The first phase is that of the young philosopher who feels that he ought to be fair to the Church of Rome. He wishes to do it justice[.] (24)
I had believed and repeated the worst things about the Church and the pope. Over the course of many years and much reading, I came to realize I had been unfair. In my prosecution of the Church, I had called only hostile witnesses to testify; not allowing the Church to testify on Her own behalf. The conviction was based on unreliable hearsay evidence. Unjust, I resolved to be fair to Rome.
Fondness follows fairness
Chesterton’s second stage likewise proved true in my own experience. One is snared in the fishnet of Rome when he begins to treat Her fairly.
The second stage is that in which the convert begins to be conscious not only of the falsehood but the truth and is enormously excited to find that there is far more of it than he would ever have expected. (Id., 25)
Fifteen centuries of treasure within Christendom laid largely cut off from my former died-in-the-wool traditions. I likened the discovery to visiting a foreign land, with all its peculiar history and people, complete with ancient sites and traditions; an exotic land where I already knew the language. It was at once strange, and familiar. Chesterton discovered the same thing:
It consists in discovering what a very large number of lively and interesting ideas there are in the Catholic philosophy, that a great many of them commend themselves at once to his sympathies, and that even those which he would not accept have something to be said for them justifying their acceptance. (Id., 25)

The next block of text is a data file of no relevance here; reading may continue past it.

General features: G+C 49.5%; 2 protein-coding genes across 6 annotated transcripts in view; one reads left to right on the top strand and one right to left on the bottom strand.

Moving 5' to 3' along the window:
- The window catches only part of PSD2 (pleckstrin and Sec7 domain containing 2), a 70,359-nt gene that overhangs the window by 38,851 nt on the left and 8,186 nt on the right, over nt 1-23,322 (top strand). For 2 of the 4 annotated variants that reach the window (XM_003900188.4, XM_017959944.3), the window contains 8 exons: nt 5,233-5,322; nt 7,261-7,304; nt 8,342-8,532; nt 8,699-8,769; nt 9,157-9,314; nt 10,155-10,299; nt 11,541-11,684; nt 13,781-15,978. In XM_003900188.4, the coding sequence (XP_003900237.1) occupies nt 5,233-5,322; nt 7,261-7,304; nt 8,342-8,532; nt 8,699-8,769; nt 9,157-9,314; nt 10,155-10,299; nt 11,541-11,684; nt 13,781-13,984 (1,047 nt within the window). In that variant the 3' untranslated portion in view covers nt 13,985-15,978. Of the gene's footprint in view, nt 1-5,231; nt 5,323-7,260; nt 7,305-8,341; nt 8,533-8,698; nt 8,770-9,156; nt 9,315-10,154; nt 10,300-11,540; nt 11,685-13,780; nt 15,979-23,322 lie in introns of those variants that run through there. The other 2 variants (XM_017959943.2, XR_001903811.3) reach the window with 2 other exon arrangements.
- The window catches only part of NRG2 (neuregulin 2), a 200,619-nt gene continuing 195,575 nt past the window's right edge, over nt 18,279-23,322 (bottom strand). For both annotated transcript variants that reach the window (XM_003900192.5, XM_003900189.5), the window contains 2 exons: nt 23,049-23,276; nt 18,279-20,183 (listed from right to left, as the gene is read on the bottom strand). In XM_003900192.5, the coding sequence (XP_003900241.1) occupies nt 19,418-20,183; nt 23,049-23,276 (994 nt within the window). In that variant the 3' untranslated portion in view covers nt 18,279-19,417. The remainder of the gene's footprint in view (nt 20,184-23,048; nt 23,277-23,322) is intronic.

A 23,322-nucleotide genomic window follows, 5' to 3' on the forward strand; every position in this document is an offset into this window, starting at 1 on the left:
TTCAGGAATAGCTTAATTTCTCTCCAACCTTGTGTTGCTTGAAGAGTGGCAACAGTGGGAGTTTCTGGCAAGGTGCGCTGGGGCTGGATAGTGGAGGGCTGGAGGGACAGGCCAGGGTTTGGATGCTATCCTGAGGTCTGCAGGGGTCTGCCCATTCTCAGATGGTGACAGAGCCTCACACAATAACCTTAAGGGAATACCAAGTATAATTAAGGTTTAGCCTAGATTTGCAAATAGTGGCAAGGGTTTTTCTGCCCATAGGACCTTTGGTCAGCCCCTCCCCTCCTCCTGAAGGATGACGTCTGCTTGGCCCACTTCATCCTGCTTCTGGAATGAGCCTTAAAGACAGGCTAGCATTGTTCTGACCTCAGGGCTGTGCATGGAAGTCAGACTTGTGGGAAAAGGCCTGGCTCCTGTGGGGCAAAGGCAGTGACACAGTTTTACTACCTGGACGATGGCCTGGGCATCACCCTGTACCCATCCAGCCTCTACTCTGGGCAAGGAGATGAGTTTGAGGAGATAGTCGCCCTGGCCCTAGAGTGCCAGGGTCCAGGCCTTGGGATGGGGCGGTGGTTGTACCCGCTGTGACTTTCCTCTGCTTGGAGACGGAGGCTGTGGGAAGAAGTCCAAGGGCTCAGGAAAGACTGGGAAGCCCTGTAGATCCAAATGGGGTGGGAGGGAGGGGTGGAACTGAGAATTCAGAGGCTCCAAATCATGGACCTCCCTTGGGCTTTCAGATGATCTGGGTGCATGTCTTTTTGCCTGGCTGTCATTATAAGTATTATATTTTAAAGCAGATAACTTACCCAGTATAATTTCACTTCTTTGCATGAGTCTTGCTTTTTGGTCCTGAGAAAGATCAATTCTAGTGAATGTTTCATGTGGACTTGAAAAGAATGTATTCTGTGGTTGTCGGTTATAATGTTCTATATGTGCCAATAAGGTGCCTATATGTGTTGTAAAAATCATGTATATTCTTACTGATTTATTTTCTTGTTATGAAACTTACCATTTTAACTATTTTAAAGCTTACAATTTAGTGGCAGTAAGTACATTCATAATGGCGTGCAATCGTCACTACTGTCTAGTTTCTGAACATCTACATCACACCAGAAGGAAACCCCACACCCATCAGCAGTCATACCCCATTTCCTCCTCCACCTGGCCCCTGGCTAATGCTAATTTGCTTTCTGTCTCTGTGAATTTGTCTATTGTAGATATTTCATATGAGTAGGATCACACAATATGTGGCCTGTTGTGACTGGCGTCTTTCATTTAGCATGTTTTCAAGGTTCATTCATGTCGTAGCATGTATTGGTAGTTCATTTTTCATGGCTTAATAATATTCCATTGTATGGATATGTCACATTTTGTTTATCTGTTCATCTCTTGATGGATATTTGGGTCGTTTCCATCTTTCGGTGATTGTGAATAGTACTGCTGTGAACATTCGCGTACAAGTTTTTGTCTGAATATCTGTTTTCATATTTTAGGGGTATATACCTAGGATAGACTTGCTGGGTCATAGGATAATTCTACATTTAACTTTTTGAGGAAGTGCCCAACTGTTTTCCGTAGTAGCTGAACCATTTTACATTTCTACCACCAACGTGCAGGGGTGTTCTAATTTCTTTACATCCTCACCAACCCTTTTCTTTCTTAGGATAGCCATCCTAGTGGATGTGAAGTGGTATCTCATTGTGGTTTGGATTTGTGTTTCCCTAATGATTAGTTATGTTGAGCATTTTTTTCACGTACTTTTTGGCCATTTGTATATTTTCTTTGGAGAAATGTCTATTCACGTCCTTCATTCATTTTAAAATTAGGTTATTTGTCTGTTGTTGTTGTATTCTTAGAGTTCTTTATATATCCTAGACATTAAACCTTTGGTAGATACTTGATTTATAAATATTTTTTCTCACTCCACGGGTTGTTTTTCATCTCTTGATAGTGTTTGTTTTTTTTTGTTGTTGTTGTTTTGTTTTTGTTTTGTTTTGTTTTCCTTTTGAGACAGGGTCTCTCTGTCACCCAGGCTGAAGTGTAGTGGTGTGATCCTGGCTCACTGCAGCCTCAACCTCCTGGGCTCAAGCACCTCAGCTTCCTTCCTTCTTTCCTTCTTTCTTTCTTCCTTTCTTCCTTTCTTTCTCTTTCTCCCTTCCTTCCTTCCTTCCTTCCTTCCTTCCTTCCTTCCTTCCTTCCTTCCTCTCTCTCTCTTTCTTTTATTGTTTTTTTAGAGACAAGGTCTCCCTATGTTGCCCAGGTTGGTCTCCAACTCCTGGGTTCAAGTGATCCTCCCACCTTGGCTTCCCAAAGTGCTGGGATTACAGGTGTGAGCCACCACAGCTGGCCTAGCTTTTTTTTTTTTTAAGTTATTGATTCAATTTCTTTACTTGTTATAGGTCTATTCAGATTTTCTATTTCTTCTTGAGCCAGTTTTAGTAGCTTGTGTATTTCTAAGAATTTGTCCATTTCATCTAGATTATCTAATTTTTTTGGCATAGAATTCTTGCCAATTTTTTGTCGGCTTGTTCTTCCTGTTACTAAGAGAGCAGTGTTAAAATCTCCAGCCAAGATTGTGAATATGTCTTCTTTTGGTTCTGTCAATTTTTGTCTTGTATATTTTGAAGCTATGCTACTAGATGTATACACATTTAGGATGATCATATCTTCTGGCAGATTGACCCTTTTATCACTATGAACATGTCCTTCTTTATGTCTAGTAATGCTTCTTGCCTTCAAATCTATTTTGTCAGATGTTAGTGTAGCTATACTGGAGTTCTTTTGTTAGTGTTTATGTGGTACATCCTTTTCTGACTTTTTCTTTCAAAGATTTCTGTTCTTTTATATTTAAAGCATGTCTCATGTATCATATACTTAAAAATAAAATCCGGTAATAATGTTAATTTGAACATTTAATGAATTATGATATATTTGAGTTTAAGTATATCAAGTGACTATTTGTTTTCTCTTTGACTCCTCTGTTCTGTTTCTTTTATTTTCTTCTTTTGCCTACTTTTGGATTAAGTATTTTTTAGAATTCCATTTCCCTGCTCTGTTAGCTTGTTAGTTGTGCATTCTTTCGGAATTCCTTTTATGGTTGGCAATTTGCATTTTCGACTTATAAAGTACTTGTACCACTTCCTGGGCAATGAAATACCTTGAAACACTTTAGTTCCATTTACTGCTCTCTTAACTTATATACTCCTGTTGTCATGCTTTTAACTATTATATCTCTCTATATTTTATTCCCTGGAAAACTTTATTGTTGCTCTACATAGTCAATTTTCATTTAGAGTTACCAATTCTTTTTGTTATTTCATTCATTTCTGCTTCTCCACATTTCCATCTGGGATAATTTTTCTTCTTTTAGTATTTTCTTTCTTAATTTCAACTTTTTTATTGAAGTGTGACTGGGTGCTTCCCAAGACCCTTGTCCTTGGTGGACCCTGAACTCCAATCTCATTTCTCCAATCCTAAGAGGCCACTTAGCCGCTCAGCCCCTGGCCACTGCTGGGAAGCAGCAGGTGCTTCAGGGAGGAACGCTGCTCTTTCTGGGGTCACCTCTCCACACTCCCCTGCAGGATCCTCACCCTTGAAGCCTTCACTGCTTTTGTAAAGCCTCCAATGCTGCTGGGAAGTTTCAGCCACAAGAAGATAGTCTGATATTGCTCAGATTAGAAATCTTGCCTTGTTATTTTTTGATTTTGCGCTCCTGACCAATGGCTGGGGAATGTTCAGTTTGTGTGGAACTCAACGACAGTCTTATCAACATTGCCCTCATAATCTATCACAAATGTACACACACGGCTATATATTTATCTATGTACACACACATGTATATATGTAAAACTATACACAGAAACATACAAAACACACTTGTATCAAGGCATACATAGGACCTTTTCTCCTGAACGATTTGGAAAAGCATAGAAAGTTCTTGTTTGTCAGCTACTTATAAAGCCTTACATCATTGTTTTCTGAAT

It is like discovering a new continent full of strange flowers and fantastic animals, which is at once wild and hospitable. (Id., 26)
While there was a common language, some translation helped clear away some of the misunderstandings and prejudices that flowed from Protestant pamphlets and unproven assumptions:
I might remark that much of it consists of the act of translation; of discovering the real meaning of words, which the Church uses rightly and the world uses wrongly. (Id., 26)
For example, my Catholic neighbors had not been worshiping Mary after all. That happens in Protestant pamphlets, not the real world. Nor did I find a church where people “work their way to heaven”. I had never seen such Christ-centered worship until discovering the Mass.
It is impossible to be just to the Catholic Church. The moment men cease to pull against it they feel a tug towards it. The moment they cease to shout it down they begin to listen to it with pleasure.
The moment they try to be fair to it they begin to be fond of it. (Id., 26)